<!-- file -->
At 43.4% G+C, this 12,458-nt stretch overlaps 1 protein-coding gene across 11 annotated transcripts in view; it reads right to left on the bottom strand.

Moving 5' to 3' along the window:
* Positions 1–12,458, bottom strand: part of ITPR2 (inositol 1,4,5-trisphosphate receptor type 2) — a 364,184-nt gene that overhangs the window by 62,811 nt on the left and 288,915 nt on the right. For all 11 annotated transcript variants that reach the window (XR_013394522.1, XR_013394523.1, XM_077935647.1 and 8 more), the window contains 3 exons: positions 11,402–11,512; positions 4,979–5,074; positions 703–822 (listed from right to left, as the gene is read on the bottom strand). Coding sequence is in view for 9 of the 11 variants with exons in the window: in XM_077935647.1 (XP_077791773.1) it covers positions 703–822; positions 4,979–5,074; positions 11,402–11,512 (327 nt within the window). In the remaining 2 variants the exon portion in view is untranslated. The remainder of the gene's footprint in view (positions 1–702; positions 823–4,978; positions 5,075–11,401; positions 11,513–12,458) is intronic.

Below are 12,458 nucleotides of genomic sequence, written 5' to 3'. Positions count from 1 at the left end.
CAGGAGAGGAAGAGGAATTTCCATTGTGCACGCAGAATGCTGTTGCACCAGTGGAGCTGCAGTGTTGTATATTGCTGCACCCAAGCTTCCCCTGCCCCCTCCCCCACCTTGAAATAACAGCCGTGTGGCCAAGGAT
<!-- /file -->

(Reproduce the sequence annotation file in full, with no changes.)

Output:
At 43.4% G+C, this 12,458-nt stretch overlaps 1 protein-coding gene across 11 annotated transcripts in view; it reads right to left on the bottom strand.

Moving 5' to 3' along the window:
* Positions 1–12,458, bottom strand: part of ITPR2 (inositol 1,4,5-trisphosphate receptor type 2) — a 364,184-nt gene that overhangs the window by 62,811 nt on the left and 288,915 nt on the right. For all 11 annotated transcript variants that reach the window (XR_013394522.1, XR_013394523.1, XM_077935647.1 and 8 more), the window contains 3 exons: positions 11,402–11,512; positions 4,979–5,074; positions 703–822 (listed from right to left, as the gene is read on the bottom strand). Coding sequence is in view for 9 of the 11 variants with exons in the window: in XM_077935647.1 (XP_077791773.1) it covers positions 703–822; positions 4,979–5,074; positions 11,402–11,512 (327 nt within the window). In the remaining 2 variants the exon portion in view is untranslated. The remainder of the gene's footprint in view (positions 1–702; positions 823–4,978; positions 5,075–11,401; positions 11,513–12,458) is intronic.

Below are 12,458 nucleotides of genomic sequence, written 5' to 3'. Positions count from 1 at the left end.
CAGGAGAGGAAGAGGAATTTCCATTGTGCACGCAGAATGCTGTTGCACCAGTGGAGCTGCAGTGTTGTATATTGCTGCACCCAAGCTTCCCCTGCCCCCTCCCCCACCTTGAAATAACAGCCGTGTGGCCAAGGAT